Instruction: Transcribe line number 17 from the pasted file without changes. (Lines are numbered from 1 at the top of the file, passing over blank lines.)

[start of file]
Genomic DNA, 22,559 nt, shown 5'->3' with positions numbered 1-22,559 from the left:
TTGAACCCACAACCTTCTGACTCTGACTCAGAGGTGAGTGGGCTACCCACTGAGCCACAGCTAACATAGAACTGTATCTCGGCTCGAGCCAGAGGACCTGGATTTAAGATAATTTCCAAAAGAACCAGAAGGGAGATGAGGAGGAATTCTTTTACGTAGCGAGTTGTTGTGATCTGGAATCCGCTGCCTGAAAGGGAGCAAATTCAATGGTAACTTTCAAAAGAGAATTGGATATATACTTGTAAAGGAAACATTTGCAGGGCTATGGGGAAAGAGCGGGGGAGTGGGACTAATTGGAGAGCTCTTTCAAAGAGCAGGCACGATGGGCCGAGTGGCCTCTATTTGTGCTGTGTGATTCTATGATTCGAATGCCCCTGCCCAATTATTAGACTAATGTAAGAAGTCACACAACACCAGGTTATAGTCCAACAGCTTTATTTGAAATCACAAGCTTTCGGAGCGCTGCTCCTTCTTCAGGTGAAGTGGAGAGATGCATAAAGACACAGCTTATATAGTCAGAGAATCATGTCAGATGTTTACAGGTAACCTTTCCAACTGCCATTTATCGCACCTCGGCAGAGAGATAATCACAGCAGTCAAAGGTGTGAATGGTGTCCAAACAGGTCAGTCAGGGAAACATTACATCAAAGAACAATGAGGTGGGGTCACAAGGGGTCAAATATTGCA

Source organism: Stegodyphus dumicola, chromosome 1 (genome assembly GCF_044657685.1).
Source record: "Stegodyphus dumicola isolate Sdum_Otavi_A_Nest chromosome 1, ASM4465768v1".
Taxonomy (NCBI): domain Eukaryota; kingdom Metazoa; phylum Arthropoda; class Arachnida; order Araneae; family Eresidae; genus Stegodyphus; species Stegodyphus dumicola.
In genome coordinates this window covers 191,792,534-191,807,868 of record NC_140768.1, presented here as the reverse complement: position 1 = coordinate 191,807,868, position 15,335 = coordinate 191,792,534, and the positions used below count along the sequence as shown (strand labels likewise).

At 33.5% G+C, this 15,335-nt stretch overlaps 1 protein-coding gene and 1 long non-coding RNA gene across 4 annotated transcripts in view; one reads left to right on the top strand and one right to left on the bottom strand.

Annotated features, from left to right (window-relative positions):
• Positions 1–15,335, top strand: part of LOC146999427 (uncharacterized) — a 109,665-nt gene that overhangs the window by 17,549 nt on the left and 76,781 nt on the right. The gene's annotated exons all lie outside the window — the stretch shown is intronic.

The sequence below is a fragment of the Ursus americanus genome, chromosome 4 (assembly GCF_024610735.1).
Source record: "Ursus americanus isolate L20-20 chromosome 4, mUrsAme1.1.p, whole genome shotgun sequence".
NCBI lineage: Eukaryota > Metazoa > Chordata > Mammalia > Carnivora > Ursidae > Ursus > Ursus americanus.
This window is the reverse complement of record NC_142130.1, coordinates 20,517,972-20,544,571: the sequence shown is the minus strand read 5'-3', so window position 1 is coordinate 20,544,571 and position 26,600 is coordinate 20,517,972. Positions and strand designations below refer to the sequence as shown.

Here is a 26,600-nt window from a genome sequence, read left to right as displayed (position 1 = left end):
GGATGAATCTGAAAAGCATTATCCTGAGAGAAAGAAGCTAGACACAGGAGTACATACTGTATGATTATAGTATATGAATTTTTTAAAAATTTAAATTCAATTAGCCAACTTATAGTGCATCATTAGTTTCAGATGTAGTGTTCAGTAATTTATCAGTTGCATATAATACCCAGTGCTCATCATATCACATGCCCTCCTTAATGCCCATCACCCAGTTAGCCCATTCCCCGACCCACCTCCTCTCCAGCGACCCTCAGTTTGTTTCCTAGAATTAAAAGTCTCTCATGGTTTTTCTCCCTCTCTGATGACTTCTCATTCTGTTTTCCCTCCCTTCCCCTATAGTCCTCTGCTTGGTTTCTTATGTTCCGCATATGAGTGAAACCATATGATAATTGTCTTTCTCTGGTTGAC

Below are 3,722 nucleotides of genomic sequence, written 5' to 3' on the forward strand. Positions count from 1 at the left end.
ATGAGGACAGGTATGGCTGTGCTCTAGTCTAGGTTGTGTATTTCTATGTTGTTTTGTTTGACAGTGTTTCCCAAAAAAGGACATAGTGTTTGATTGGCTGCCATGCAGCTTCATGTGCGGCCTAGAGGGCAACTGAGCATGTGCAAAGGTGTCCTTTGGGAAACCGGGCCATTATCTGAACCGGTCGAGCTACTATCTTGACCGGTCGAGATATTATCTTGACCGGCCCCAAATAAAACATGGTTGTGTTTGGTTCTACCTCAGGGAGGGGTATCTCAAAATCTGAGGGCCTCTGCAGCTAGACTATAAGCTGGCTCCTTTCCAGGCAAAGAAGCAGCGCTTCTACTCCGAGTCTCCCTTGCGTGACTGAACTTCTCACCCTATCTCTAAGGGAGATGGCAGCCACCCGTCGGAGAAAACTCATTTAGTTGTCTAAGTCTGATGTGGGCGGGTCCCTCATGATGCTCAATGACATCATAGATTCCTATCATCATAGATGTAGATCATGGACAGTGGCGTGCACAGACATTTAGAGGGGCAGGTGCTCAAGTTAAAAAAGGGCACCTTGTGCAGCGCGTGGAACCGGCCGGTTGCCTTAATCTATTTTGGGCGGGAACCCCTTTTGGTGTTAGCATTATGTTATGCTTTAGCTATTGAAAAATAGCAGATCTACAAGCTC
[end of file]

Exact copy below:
ATGAGGACAGGTATGGCTGTGCTCTAGTCTAGGTTGTGTATTTCTATGTTGTTTTGTTTGACAGTGTTTCCCAAAAAAGGACATAGTGTTTGATTGGCTGCCATGCAGCTTCATGTGCGGCCTAGAGGGCAACTGAGCATGTGCAAAGGTGTCCTTTGGGAAACCGGGCCATTATCTGAACCGGTCGAGCTACTATCTTGACCGGTCGAGATATTATCTTGACCGGCCCCAAATAAAACATGGTTGTGTTTGGTTCTACCTCAGGGAGGGGTATCTCAAAATCTGAGGGCCTCTGCAGCTAGACTATAAGCTGGCTCCTTTCCAGGCAAAGAAGCAGCGCTTCTACTCCGAGTCTCCCTTGCGTGACTGAACTTCTCACCCTATCTCTAAGGGAGATGGCAGCCACCCGTCGGAGAAAACTCATTTAGTTGTCTAAGTCTGATGTGGGCGGGTCCCTCATGATGCTCAATGACATCATAGATTCCTATCATCATAGATGTAGATCATGGACAGTGGCGTGCACAGACATTTAGAGGGGCAGGTGCTCAAGTTAAAAAAGGGCACCTTGTGCAGCGCGTGGAACCGGCCGGTTGCCTTAATCTATTTTGGGCGGGAACCCCTTTTGGTGTTAGCATTATGTTATGCTTTAGCTATTGAAAAATAGCAGATCTACAAGCTC